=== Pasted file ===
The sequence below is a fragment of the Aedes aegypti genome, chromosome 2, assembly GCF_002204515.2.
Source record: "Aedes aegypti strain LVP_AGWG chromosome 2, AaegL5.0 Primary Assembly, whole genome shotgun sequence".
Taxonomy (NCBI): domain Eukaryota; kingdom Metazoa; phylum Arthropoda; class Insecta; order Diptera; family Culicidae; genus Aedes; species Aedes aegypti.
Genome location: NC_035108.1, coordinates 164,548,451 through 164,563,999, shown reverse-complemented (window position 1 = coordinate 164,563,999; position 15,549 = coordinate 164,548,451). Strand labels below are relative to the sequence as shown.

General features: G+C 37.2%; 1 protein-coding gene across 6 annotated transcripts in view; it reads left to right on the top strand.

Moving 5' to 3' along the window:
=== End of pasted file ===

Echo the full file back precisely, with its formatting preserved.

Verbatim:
The sequence below is a fragment of the Aedes aegypti genome, chromosome 2, assembly GCF_002204515.2.
Source record: "Aedes aegypti strain LVP_AGWG chromosome 2, AaegL5.0 Primary Assembly, whole genome shotgun sequence".
Taxonomy (NCBI): domain Eukaryota; kingdom Metazoa; phylum Arthropoda; class Insecta; order Diptera; family Culicidae; genus Aedes; species Aedes aegypti.
Genome location: NC_035108.1, coordinates 164,548,451 through 164,563,999, shown reverse-complemented (window position 1 = coordinate 164,563,999; position 15,549 = coordinate 164,548,451). Strand labels below are relative to the sequence as shown.

General features: G+C 37.2%; 1 protein-coding gene across 6 annotated transcripts in view; it reads left to right on the top strand.

Moving 5' to 3' along the window: